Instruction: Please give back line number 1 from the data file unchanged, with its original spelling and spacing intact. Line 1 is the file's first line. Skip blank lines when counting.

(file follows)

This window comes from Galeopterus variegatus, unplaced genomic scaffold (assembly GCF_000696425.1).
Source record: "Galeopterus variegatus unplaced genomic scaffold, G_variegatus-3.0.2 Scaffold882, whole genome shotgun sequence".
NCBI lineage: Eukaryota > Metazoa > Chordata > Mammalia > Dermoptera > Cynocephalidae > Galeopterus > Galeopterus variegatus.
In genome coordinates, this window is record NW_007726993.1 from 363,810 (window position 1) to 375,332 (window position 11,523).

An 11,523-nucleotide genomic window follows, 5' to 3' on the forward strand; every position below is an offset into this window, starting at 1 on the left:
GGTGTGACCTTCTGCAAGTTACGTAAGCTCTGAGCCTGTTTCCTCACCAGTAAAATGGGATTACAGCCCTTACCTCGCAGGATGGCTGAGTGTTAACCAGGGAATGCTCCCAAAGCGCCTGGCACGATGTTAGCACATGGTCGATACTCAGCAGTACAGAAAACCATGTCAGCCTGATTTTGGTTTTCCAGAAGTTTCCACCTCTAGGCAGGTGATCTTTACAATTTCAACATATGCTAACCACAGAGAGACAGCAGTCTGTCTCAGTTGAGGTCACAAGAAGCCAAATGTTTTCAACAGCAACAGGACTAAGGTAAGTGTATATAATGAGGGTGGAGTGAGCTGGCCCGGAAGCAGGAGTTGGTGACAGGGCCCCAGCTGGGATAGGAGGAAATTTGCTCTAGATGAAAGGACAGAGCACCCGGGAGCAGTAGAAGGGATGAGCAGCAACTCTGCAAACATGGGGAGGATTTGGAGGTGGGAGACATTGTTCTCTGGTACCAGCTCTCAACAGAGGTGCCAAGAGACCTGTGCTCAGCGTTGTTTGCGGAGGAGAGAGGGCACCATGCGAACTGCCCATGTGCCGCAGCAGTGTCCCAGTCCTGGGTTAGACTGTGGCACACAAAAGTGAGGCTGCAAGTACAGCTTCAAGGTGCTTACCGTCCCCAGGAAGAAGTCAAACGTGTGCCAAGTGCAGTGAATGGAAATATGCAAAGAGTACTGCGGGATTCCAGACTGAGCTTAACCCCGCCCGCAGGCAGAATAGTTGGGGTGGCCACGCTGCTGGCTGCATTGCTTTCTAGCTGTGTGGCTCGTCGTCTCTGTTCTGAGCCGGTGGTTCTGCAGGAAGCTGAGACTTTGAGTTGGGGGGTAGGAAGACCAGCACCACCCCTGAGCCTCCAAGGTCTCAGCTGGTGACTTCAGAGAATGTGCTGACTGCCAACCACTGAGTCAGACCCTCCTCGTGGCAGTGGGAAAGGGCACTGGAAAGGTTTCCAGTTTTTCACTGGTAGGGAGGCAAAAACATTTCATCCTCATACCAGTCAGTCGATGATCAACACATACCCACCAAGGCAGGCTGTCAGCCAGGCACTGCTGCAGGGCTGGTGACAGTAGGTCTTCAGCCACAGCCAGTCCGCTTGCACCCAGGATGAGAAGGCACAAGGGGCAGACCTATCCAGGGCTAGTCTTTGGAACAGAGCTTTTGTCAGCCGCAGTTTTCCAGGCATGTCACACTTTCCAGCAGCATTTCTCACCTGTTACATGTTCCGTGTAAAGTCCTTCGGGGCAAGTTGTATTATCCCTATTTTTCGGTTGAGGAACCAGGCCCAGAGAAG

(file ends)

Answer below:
This window comes from Galeopterus variegatus, unplaced genomic scaffold (assembly GCF_000696425.1).